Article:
RHINELANDER - The Hodag Country Festival kicks off Thursday.
But some country music fans have already staked out their camping spots.
"Surprisingly for a 4th of July weekend, we've got a very large number of campers in here. We probably estimate about 40 percent of our 5,000 and some campsites are already set up," says Dawn Eckert, the festival's co-owner.
She co-owns the festival with her two sisters.
Eckert thinks the year-round work makes the event a success.
"Year-round we have 2.5 employees in the office. This isn't a business that once one's over we don't worry about it until the next year. It's year round planning, and with all the five of us organizers, it's definitely a part-time job year-round, and full-time for a few months out of the year," she says.
About 20,000 people attend each day of the four-day long festival.
They will have about 75 vendors at the grounds.
But local businesses also benefit from the tourists who come to the festival.
"Those people are all here enjoying the Northwoods, and enjoying this beautiful weather that we're having on the lakes, and boating, and golfing, and taking advantage of all the Northwoods has to offer," Eckert says.
Sixteen groups will perform over the four day event.
RHINELANDER - The Wisconsin Manufacturers and Commerce group held a seminar at Nicolet College in Rhinelander Tuesday, to plan how to make Wisconsin more attractive to skilled workers and manufacturing businesses.
WMC's president believes the shortage in younger people in the industry has to do with two big misconceptions about manufacturing.
"The younger kids, as do their parents, have a perception on what manufacturing looks like and it's about 40 years out of date. If you're in an advanced manufacturing facility now, it's clean, it's high-tech, the engineers and technicians are working together," said Jim Morgan."We have a perception problem. I think we still have a definition of success that's says unless you have a four-year degree, you're not successful."
Morgan says groups like WMC work to change that perception. He believes workers with a two-year degree are just as successful in the industry.
So far, WMC held seminars at nine other technical colleges. For Rhinelander, more manufacturers could mean more economic independence.
"The Rhinelander Chamber of Commerce is looking to see how it can help and partner with local manufacturers to make the Rhinelander area a more favorable place for them to locate their businesses, as well as to attract and retain skilled workers to make those businesses successful," said Dana DeMet, Rhinelander Chamber of Commerce director.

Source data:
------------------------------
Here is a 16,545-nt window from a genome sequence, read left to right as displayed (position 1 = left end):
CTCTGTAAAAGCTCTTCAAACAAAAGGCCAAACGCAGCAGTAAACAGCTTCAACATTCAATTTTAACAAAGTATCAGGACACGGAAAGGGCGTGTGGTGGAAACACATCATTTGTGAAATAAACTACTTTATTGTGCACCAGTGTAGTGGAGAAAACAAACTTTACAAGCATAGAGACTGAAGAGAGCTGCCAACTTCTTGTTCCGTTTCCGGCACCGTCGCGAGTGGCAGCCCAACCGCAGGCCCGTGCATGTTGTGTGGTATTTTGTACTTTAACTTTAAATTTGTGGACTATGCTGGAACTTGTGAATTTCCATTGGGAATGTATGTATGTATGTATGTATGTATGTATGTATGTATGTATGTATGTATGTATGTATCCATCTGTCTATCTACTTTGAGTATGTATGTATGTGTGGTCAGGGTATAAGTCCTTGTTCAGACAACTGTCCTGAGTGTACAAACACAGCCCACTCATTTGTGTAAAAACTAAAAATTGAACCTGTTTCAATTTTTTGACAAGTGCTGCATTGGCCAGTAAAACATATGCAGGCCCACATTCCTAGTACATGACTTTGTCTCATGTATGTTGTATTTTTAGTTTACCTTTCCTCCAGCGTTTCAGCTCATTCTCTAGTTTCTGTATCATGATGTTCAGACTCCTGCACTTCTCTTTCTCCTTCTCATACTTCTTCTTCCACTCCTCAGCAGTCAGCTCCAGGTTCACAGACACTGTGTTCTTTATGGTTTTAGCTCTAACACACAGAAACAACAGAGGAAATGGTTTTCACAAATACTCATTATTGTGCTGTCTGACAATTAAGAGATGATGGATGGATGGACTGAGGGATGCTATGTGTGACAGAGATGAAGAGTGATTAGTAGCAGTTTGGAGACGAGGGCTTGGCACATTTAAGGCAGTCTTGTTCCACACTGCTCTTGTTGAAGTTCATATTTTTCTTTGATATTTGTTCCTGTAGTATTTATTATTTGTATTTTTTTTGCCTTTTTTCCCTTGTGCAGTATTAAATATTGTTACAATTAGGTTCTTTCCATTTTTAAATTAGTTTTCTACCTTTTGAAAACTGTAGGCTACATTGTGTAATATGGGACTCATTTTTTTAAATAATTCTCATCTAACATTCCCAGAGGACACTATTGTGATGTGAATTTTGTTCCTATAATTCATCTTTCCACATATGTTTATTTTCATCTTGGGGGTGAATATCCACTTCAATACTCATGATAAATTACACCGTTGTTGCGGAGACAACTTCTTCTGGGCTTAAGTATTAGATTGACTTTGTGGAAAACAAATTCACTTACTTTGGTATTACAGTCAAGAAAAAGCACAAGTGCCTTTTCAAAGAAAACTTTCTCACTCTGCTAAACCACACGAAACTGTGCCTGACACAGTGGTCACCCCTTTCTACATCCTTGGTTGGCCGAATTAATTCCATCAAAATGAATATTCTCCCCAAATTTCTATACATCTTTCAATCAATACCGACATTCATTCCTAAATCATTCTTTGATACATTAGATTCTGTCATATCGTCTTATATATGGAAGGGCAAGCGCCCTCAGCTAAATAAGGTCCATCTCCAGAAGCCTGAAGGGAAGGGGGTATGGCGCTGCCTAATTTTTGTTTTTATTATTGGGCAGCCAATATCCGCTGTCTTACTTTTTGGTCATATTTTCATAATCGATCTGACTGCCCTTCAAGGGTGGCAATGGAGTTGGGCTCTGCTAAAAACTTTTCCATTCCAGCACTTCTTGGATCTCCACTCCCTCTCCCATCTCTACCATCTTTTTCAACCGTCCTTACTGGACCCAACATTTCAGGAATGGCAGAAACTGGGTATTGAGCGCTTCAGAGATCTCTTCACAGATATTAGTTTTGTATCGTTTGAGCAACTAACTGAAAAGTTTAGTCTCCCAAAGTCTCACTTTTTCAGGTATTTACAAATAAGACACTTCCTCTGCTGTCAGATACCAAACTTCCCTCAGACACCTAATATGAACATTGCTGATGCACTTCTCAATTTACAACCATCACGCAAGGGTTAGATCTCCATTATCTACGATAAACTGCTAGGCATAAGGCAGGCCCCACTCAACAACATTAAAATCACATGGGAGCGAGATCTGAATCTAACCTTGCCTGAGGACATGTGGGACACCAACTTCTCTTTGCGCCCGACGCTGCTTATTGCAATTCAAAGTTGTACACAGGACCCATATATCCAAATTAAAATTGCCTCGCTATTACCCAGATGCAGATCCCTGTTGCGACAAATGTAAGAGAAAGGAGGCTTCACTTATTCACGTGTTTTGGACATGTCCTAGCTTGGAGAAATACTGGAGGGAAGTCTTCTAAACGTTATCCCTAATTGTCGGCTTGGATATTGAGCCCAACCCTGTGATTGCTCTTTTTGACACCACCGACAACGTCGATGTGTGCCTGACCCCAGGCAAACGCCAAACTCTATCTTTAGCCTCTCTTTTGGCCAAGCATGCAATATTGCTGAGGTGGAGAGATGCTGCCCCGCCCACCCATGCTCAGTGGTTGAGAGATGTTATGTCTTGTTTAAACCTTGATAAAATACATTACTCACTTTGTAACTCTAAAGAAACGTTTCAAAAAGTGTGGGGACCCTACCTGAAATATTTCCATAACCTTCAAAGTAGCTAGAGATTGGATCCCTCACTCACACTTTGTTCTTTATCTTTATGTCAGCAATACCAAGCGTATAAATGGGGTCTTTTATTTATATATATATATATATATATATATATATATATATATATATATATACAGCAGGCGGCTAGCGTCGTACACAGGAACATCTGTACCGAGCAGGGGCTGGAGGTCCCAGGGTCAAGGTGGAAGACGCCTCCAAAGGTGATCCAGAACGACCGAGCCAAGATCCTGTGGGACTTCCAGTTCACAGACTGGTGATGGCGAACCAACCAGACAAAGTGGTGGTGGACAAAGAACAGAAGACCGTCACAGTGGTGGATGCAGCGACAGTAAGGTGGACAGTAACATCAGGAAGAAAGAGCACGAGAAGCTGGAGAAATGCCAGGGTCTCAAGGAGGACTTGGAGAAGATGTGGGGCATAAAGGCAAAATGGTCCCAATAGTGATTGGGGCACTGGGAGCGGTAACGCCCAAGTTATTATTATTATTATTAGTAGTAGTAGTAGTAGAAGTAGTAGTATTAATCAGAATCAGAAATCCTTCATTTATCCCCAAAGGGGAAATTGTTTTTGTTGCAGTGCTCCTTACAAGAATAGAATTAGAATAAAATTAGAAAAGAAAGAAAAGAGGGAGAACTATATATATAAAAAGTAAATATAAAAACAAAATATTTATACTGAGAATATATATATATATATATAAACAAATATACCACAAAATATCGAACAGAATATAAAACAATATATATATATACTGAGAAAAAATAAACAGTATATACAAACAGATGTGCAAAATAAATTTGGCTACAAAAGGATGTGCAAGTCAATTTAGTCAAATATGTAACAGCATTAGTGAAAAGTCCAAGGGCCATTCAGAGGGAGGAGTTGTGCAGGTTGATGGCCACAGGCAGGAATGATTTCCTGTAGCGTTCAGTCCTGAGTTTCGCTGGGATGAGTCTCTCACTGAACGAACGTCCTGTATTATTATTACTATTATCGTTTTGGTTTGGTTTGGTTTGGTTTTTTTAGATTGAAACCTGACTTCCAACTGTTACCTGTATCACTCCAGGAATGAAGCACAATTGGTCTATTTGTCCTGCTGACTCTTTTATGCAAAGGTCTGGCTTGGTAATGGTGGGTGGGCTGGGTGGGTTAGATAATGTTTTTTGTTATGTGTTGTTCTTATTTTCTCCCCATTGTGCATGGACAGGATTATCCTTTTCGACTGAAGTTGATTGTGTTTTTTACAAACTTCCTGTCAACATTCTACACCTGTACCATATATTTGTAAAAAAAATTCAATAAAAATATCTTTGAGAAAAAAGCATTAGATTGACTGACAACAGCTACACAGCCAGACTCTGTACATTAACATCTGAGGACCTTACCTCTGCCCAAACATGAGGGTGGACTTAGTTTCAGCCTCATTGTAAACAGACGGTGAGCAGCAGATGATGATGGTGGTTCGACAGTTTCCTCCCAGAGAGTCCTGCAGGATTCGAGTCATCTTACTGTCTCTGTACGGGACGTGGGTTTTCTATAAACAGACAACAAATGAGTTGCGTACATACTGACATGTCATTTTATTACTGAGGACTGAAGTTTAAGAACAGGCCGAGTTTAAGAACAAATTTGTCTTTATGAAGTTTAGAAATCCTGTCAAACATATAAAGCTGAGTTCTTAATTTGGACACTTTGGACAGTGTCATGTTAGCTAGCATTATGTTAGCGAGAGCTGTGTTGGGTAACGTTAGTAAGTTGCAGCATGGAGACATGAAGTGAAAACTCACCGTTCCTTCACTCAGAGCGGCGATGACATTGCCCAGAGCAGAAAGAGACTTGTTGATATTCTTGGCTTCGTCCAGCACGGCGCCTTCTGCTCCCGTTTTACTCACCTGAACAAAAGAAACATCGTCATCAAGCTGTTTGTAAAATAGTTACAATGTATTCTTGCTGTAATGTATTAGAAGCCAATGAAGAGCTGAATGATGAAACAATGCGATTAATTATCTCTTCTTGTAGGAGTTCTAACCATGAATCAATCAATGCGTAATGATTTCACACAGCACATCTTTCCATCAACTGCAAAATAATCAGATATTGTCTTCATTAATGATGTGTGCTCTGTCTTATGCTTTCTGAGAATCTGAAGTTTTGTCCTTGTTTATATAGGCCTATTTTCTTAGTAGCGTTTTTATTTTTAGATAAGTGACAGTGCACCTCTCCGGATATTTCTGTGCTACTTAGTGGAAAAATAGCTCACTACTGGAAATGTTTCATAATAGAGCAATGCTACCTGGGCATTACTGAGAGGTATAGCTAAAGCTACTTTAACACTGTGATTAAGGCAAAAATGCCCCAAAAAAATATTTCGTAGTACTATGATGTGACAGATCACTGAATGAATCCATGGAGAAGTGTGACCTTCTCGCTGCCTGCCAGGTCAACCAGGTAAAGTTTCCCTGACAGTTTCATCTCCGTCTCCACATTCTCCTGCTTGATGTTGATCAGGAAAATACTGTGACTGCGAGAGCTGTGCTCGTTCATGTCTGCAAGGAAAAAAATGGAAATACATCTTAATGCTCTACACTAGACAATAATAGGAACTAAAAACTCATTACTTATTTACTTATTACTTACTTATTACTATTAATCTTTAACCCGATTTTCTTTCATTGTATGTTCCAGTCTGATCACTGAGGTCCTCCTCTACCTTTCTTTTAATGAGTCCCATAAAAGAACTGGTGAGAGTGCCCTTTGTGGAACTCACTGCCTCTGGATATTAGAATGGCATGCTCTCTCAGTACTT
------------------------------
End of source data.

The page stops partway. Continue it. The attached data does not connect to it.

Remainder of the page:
Over the next six months, WMC will continue to look for ways to attract more workers and businesses to the state.
In December, it hopes to have 1000 representatives for a meeting in Milwaukee focusing on how manufacturing will benefit the state.
WMC also works with the University of Wisconsin system and the Wisconsin Technical Colleges.
LAC DU FLAMBEAU - Ruby's pantry opened their doors Tuesday in Lac du Flambeau. This is the first time the Ruby's pantry has set up shop there. They decided to come to Lac du Flambeau because of the good turnout in Rhinelander. The food pantry asks that people give a $20 donation.
“It's not your typical food pantry,” says Gloria Cobb, Ruby's Pantry Lac du Flambeau Lead Coordinator. “This is an opportunity to give people dignity, to serve with dignity, and it's a donation base.”
“I mean look at the hustle and bustle going on we've got the community coming together not only Lac du Flambeau but the surrounding community coming together to meet a very basic need and that's to help with hunger,” says Cobb.
The pantry offered items like strawberries, cake mix, and toilet paper. More than 400 people were expected to show up.
“A participant will go through the line with a laundry basket and or box and they will be offered items,” says Cobb. “They can refuse them however we will encourage them to take the item because somebody else that they may know may have a need.”
“They get a certain amount of each item and they go through the line like an assembly line,” says Cobb.
The pantry had more than 21,000 pounds of food to give away.
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